This patient was a 28-year-old man who was admitted to a local hospital due to headache and diplopia. Magnetic resonance imaging (MRI) revealed a 2.8 x 1.9 x 1.8 cm-sized mass with homogeneous enhancement in the sellar region after gadolinium injection (Figure 1A). The patient underwent a trans-sphenoidal surgery at that hospital. Hematoxylin and eosin (H&E) staining of the resected tumor tissue (Patient-1-surgery-1 or P1-S1) revealed that the tumor cells had a spindle shape without any chondrocytic tumor cells. No tumor cells showed S-100 positivity by immunostaining (Figure 1B). No positivity was noted for neuron-specific enolase (NSE), glial fibrillary acidic protein (GFAP), epithelial membrane antigen (EMA), or actin in the tumor cells (data not shown). Therefore, no definitive diagnosis, except for a spindle cell tumor, was reached in the local hospital.

Figure 1:

Figure 1: A. H&E staining and enhanced MRI of Patient 1. The surgical specimen from the first surgery showed only noncartilaginous spindle-shaped tumor cells (P1-S1, upper panel). The surgical specimen from the second surgery exhibited both cartilaginous (P1-S2 cart) and noncartilaginous (P1-S2 noncart) neoplastic components (lower panel). B. Representative immunostaining images for S-100 in P1-S1 as well as S-100, vimentin and CD68 in P1-S2. C. The FDG PET image demonstrated irregular ring-shaped tracer uptake in the sellar region (arrow, average SUV 2.58, SUVmax 5.16). Similarly, the DOTATATE PET image highlighted the same ring-shaped somatostatin receptor expression in the tumors (arrow, average SUV 0.67, SUVmax 1.04). D. H&E staining and MRI of Patient 2. The surgical specimen exhibited both cartilaginous (P2 cart) and noncartilaginous (P2 noncart) components.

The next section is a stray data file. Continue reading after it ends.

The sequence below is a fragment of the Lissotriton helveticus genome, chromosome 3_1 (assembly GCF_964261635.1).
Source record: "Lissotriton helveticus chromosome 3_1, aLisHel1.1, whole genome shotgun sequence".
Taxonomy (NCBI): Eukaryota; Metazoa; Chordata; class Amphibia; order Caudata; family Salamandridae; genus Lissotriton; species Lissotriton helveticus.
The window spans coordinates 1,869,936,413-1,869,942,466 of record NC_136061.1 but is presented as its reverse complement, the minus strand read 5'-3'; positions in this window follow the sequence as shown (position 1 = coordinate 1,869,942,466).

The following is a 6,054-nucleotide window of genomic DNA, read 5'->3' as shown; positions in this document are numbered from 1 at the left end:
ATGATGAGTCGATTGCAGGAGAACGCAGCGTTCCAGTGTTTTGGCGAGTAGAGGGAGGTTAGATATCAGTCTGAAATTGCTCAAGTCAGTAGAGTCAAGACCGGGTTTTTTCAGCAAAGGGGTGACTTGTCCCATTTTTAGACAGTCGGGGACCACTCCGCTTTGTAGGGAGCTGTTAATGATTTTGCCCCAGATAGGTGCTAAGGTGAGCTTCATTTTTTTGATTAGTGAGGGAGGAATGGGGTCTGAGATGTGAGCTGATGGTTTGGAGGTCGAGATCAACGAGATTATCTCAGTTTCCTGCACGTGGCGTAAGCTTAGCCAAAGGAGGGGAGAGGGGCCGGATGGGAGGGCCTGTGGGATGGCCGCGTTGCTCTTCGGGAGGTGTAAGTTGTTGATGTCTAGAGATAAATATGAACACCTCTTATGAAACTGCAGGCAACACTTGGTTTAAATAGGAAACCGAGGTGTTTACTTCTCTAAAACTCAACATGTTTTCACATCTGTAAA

One month later, MRI detected tumor relapse, possibly derived from the remnant tumor cells. The patient then underwent a Gamma knife radiosurgery with a dose of 1260 cGy to the tumor region (50% isodose curve) at the local hospital in an attempt to control the recurrent tumor. Unfortunately, 4 months after the Gamma knife radiosurgery, the patient exhibited progressive decline in visual acuity, severe headaches and blepharoptosis. The patient was then transferred to our hospital, and MRI demonstrated a 3.0 x 4.8 x 3.5 cm irregular sellar cystic mass with ring-enhancement after gadolinium injection (Figure 1A). Both fluorodeoxyglucose (FDG) and tetraazacyclododecane tetraacetic acid–octreotate (DOTATATE) positron emission tomography (PET) images exhibited similar ring-shaped tracer uptake (Figure 1C). The patient then underwent a trans-sphenoidal surgery. The pathological specimen was defined as Patient-1-surgery-2 (P1-S2). H&E staining revealed both cartilaginous (P1-S2 cart) and noncartilaginous (P1-S2 noncart) components (Figure 1A). A clear transitional zone was noted between the two components, resembling the non-classical type DDCS. The cartilaginous cells exhibited S-100 positivity by immunohistochemical staining (Figure 1B), whereas the noncartilaginous component did not (data not shown). Both components exhibited vimentin positivity, indicating a mesenchymal origin (Figure 1B). CD68 staining was positive in a portion of the cells, most likely the intermixed histiocytes (Figure 1B). The P1-S2 noncartilaginous component exhibited a similar morphology to the tumor cells in P1-S1, indicating that P1-S2 might originate from the remnant tumor cells from P1-S1.